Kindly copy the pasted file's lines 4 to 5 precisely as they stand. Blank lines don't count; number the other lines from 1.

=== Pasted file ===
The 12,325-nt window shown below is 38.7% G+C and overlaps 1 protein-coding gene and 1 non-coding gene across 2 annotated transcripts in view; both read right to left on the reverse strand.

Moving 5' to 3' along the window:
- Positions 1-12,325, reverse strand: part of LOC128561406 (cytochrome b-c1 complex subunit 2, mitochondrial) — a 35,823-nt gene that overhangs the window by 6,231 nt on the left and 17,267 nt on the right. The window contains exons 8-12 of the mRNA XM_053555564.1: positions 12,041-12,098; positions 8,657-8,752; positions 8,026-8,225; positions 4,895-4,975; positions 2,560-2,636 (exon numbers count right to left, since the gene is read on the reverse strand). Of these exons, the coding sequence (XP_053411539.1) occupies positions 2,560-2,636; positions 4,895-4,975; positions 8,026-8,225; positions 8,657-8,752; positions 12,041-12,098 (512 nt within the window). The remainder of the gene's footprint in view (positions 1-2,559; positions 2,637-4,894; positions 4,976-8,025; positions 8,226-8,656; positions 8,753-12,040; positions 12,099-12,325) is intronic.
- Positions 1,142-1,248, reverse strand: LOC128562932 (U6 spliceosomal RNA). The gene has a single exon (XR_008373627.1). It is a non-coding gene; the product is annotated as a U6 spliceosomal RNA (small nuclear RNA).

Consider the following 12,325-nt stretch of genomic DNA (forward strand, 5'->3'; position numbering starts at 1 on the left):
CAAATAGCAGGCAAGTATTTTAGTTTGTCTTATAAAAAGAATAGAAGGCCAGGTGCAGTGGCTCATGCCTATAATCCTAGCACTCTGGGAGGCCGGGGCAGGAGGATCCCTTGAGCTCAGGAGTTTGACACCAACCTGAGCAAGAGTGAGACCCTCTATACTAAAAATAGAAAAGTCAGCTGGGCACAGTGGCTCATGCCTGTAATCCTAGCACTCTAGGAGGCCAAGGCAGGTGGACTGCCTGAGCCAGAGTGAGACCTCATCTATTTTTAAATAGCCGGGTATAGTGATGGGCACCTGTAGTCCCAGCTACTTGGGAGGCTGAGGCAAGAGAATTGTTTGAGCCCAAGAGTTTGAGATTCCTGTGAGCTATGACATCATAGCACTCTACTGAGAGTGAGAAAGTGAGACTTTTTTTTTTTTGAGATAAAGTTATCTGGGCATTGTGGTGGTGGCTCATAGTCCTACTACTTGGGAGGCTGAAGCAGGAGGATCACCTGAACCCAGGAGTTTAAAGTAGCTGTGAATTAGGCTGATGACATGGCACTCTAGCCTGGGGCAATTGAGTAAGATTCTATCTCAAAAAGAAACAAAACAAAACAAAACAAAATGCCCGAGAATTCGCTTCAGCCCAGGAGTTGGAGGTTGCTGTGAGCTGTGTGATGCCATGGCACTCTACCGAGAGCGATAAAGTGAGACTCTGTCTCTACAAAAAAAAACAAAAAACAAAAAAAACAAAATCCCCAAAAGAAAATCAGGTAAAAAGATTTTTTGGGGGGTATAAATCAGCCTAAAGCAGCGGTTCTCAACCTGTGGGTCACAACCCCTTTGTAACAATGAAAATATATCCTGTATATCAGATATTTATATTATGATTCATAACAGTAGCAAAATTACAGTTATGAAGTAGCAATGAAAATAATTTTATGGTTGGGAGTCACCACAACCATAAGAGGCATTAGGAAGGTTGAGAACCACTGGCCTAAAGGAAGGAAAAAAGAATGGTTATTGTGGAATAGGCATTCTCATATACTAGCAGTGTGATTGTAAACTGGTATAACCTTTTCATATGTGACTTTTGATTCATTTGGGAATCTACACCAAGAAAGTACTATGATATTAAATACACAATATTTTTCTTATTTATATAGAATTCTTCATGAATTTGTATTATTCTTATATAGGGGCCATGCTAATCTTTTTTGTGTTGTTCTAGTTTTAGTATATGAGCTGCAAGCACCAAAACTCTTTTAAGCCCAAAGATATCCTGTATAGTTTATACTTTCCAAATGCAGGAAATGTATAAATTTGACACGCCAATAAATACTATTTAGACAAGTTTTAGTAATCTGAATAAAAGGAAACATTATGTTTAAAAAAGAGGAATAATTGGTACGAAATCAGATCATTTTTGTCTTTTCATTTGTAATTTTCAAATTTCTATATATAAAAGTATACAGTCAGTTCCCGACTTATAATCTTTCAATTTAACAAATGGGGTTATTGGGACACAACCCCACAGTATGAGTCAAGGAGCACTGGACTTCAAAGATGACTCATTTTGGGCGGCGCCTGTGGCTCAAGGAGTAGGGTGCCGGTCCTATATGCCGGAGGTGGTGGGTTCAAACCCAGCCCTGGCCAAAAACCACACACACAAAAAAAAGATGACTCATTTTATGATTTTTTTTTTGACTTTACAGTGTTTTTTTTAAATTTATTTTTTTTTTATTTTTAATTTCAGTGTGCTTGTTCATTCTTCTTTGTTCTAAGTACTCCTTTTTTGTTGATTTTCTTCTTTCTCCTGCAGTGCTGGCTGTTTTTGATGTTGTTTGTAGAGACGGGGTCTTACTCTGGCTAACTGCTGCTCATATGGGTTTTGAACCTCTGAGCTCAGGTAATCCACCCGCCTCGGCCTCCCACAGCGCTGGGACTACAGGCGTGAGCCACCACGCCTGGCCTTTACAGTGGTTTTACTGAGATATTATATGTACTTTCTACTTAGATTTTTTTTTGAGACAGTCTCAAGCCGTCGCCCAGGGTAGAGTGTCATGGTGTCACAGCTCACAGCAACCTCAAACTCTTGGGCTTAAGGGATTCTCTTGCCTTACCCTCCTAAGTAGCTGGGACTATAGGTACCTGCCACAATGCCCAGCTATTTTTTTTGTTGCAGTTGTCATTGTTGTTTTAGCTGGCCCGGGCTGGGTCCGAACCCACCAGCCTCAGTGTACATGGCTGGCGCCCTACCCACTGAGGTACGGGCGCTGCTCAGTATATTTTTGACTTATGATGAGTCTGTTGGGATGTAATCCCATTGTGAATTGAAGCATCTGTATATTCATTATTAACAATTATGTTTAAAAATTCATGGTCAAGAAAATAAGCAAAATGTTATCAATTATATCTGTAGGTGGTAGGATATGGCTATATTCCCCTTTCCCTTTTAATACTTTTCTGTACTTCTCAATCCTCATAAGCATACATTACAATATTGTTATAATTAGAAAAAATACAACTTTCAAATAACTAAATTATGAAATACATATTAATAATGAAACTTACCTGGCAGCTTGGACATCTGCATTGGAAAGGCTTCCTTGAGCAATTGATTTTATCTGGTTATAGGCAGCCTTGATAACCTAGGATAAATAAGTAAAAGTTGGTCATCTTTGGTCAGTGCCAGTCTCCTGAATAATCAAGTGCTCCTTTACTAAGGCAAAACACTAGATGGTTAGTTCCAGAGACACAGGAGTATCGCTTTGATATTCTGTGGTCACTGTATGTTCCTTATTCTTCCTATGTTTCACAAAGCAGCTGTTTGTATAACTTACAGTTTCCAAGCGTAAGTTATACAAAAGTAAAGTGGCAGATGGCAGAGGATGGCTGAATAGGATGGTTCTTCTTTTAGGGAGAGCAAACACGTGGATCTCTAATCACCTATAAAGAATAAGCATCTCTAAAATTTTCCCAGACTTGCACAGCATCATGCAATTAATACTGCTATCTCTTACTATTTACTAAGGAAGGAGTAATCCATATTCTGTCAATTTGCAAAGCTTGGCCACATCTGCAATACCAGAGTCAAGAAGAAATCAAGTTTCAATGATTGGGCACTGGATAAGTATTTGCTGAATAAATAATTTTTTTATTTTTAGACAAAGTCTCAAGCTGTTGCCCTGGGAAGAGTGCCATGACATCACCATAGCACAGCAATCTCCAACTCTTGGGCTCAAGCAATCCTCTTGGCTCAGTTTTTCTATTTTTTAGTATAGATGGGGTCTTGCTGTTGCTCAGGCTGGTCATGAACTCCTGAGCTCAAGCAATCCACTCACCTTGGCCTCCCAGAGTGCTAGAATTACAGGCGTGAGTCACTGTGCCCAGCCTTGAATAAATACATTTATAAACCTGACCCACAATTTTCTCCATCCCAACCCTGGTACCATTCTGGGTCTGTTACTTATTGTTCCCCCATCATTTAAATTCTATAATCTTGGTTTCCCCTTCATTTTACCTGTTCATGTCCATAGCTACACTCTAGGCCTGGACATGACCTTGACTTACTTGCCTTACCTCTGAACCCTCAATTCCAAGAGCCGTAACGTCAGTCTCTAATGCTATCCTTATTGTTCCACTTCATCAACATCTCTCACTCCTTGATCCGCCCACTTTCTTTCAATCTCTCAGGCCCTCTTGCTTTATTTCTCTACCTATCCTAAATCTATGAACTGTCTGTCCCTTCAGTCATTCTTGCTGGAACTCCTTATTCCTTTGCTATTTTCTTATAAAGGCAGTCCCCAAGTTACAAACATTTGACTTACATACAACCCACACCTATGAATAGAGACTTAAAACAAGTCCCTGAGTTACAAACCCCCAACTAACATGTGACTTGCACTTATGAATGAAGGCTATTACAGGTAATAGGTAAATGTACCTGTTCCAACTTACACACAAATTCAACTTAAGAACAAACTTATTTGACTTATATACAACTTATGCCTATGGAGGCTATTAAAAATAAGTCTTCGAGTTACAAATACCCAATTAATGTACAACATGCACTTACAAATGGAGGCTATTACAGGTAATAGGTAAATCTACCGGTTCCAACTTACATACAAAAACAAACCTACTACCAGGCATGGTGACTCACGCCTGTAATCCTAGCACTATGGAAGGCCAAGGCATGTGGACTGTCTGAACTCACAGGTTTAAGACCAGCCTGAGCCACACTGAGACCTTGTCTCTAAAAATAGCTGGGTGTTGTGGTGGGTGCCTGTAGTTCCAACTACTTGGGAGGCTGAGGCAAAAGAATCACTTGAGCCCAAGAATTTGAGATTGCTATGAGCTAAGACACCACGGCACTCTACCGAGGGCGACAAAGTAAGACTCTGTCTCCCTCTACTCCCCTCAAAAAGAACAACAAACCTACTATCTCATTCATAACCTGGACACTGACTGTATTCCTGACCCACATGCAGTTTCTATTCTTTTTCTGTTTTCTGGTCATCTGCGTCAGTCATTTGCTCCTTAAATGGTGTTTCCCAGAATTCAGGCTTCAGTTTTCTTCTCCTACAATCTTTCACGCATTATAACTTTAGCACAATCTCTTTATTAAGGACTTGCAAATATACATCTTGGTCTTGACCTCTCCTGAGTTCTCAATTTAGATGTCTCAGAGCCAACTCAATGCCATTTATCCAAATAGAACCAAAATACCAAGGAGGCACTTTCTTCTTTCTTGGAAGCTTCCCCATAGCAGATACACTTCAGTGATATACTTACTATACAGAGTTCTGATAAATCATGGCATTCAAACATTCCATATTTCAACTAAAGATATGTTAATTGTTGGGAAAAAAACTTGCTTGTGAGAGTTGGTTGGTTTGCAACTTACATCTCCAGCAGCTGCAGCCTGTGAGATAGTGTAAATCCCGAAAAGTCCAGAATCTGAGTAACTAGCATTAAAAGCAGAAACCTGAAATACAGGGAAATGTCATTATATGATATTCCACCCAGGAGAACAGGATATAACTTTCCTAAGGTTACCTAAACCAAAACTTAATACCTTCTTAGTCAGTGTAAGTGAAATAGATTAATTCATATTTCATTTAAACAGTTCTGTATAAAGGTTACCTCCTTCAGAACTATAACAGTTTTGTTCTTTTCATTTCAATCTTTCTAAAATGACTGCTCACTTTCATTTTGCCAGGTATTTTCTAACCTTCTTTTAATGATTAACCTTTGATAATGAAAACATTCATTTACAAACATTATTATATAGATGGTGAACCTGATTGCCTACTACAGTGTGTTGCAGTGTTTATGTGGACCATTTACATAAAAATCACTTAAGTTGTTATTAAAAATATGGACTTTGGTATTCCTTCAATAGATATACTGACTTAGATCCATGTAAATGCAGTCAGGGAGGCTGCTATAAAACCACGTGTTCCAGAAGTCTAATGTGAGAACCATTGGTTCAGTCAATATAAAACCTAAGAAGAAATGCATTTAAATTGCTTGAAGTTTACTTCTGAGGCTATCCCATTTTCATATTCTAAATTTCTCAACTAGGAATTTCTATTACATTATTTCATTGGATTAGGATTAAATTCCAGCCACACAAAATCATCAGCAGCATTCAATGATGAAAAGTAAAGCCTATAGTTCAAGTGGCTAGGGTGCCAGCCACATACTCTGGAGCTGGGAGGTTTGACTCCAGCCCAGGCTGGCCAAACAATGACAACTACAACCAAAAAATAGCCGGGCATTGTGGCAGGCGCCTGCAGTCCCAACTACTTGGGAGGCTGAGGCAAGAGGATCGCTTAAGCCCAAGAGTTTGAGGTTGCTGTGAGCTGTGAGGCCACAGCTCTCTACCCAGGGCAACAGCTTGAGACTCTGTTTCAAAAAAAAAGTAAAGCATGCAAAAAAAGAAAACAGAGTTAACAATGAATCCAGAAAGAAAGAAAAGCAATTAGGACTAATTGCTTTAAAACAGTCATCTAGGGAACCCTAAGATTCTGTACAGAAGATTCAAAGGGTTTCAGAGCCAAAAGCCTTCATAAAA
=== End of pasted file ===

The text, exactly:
- Positions 1,142-1,248, reverse strand: LOC128562932 (U6 spliceosomal RNA). The gene has a single exon (XR_008373627.1). It is a non-coding gene; the product is annotated as a U6 spliceosomal RNA (small nuclear RNA).

Consider the following 12,325-nt stretch of genomic DNA (forward strand, 5'->3'; position numbering starts at 1 on the left):